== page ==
My respect for Alan Moore has increased this week

I'll get to the squid in a bit.

Many of Alan Moore’s comic series are favourites of mine. Titles such as V for Vendetta or Watchmen. Following on from my previous post about the Occupy movement and Frank Miller, an interview with Alan Moore has surfaced this week in which he discusses how his views are different to Miller and his disdain for the man.

The interview over at – Honest Publishing – talked about a lot of things relating to Moore’s career and beliefs, but it was what he said in relation to the Occupy movement and Frank Miller that has partly increased my respect for Moore:

Frank Miller is someone whose work I’ve barely looked at for the past twenty years. I thought the Sin City stuff was unreconstructed misogyny, 300 appeared to be wildly ahistoric, homophobic and just completely misguided. I think that there has probably been a rather unpleasant sensibility apparent in Frank Miller’s work for quite a long time. Since I don’t have anything to do with the comics industry, I don’t have anything to do with the people in it. I heard about the latest outpourings regarding the Occupy movement. It’s about what I’d expect from him. It’s always seemed to me that the majority of the comics field, if you had to place them politically, you’d have to say centre-right. That would be as far towards the liberal end of the spectrum as they would go. I’ve never been in any way, I don’t even know if I’m centre-left. I’ve been outspoken about that since the beginning of my career. So yes I think it would be fair to say that me and Frank Miller have diametrically opposing views upon all sorts of things, but certainly upon the Occupy movement.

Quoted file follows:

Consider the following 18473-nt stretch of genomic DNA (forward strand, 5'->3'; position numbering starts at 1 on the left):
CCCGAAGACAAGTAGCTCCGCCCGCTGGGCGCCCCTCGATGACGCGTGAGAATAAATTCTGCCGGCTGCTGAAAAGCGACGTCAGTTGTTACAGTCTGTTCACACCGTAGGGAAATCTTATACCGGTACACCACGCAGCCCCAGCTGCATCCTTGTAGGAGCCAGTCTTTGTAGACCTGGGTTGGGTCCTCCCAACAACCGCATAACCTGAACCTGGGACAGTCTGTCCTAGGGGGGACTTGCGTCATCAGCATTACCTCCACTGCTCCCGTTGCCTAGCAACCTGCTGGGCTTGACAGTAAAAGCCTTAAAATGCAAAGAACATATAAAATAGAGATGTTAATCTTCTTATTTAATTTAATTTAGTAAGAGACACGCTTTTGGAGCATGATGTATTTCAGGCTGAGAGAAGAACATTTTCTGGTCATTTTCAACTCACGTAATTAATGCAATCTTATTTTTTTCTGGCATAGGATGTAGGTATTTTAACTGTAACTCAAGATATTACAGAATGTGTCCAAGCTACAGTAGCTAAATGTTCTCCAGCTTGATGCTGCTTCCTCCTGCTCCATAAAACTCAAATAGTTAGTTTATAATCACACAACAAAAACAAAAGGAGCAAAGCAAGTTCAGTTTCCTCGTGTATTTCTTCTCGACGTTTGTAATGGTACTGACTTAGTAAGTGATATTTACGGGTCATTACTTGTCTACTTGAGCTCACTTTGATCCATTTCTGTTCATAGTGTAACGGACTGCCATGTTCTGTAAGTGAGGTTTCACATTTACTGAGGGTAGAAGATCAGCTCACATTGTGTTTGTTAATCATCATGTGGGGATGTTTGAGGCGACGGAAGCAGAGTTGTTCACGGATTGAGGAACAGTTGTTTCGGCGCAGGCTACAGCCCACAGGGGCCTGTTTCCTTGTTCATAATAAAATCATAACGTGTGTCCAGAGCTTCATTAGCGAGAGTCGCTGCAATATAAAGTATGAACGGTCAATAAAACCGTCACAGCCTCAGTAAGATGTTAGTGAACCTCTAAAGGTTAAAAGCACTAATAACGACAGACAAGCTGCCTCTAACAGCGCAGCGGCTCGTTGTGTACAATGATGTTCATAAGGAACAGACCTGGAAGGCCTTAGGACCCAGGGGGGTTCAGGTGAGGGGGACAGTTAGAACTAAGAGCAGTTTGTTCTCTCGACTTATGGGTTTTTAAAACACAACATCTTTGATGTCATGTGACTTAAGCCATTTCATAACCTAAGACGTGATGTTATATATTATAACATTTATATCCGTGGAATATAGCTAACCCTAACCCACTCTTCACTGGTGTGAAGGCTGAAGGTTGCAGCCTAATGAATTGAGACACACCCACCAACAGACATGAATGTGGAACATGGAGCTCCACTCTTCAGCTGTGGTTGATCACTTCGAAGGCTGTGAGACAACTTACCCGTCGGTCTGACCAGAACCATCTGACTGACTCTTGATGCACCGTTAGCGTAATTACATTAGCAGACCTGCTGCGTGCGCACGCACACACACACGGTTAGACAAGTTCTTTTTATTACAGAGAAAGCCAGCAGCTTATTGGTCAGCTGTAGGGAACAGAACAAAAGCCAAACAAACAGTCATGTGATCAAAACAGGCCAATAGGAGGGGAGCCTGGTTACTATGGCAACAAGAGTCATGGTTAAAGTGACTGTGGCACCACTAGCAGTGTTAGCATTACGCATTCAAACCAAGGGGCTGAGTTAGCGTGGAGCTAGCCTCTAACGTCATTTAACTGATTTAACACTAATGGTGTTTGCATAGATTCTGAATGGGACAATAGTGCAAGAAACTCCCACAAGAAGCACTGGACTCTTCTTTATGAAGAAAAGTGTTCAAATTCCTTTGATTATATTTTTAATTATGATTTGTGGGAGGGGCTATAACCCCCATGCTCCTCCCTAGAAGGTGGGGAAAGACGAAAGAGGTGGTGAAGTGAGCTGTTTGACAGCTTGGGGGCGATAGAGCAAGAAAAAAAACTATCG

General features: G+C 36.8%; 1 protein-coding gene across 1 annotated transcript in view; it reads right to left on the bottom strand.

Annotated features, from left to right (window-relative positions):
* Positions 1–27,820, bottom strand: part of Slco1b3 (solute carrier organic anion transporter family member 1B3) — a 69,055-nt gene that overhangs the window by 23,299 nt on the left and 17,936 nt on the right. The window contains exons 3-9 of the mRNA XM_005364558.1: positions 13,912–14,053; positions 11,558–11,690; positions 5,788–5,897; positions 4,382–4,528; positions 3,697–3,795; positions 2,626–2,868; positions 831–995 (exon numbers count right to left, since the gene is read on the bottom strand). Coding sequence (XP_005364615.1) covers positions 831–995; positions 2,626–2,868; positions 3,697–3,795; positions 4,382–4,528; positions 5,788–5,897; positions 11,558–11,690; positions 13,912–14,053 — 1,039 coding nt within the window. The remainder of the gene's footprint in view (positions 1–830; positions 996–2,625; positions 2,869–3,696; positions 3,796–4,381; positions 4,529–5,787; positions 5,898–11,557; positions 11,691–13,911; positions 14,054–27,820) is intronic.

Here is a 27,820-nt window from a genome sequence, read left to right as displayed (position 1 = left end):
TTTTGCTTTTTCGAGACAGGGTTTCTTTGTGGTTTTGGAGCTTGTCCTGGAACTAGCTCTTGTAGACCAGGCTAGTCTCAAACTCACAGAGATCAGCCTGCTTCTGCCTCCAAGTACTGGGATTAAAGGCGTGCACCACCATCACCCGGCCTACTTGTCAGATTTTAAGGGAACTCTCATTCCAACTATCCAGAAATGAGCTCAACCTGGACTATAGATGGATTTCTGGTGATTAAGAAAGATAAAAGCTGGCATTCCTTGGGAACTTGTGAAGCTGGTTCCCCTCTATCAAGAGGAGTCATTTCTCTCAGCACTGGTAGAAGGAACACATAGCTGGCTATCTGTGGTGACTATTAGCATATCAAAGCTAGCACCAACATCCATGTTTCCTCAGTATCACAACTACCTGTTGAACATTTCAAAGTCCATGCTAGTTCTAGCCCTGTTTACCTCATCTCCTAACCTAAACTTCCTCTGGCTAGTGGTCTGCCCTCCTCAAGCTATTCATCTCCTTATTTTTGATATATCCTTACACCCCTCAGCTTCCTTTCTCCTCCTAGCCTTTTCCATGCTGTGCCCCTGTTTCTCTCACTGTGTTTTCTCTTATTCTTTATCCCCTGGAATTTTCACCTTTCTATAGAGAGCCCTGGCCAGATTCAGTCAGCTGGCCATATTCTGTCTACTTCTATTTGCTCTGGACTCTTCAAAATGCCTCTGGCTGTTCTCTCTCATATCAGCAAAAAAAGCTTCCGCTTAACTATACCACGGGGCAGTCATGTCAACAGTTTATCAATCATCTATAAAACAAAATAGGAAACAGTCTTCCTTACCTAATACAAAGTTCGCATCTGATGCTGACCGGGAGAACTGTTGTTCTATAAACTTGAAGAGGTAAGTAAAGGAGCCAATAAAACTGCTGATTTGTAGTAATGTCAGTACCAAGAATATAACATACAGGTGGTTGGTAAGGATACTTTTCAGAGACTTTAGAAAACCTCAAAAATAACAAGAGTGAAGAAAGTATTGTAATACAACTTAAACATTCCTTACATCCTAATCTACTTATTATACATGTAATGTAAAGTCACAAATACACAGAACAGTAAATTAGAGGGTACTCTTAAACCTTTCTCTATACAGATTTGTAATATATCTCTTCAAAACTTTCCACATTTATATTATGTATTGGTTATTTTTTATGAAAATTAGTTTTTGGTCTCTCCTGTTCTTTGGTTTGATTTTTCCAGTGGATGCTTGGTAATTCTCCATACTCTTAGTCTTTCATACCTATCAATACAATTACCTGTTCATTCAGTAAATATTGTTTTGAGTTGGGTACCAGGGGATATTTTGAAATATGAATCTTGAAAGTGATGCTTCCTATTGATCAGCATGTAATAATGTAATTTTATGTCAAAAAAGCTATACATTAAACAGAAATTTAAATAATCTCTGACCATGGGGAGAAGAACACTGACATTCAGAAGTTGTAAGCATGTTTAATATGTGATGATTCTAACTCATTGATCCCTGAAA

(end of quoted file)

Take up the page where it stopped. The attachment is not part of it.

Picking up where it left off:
As far as I can see, the Occupy movement is just ordinary people reclaiming rights which should always have been theirs. I can’t think of any reason why as a population we should be expected to stand by and see a gross reduction in the living standards of ourselves and our kids, possibly for generations, when the people who have got us into this have been rewarded for it; they’ve certainly not been punished in any way because they’re too big to fail. I think that the Occupy movement is, in one sense, the public saying that they should be the ones to decide who’s too big to fail. It’s a completely justified howl of moral outrage and it seems to be handled in a very intelligent, non-violent way, which is probably another reason why Frank Miller would be less than pleased with it. I’m sure if it had been a bunch of young, sociopathic vigilantes with Batman make-up on their faces, he’d be more in favour of it. We would definitely have to agree to differ on that one.

Moore’s response is considered and not lashing out, unlike what Miller’s original blog post was like. While Moore can appear to be some zany isolationist at times, it’s apparent from the three part interview that he’s actually pretty logical in how he thinks.

The second thing that has increased my respect for him was this quote about the earlier part of his writing:

I didn’t start out with any of the capabilities that I’ve got now. You can look at my early work and see for yourself. I was an average, undergroundish cartoonist who was just making things up from week to week and hoping that the glaring flaws wouldn’t be too apparent.

While he is referring to a period of his writing pre-Watchmen it is apparent that he acknowledges that his writing craft has improved with experience. Yet, what does this have to do with Watchmen? Though I read the graphic novel collection of comics before seeing the film, I preferred to the none-squid ending of the film to the squid ending of the comics. To me, the above quote is Moore acknowledging that none of his work is perfect and that his ending for Watchmen is not necessarily the best or most narrative relevant he could have done.


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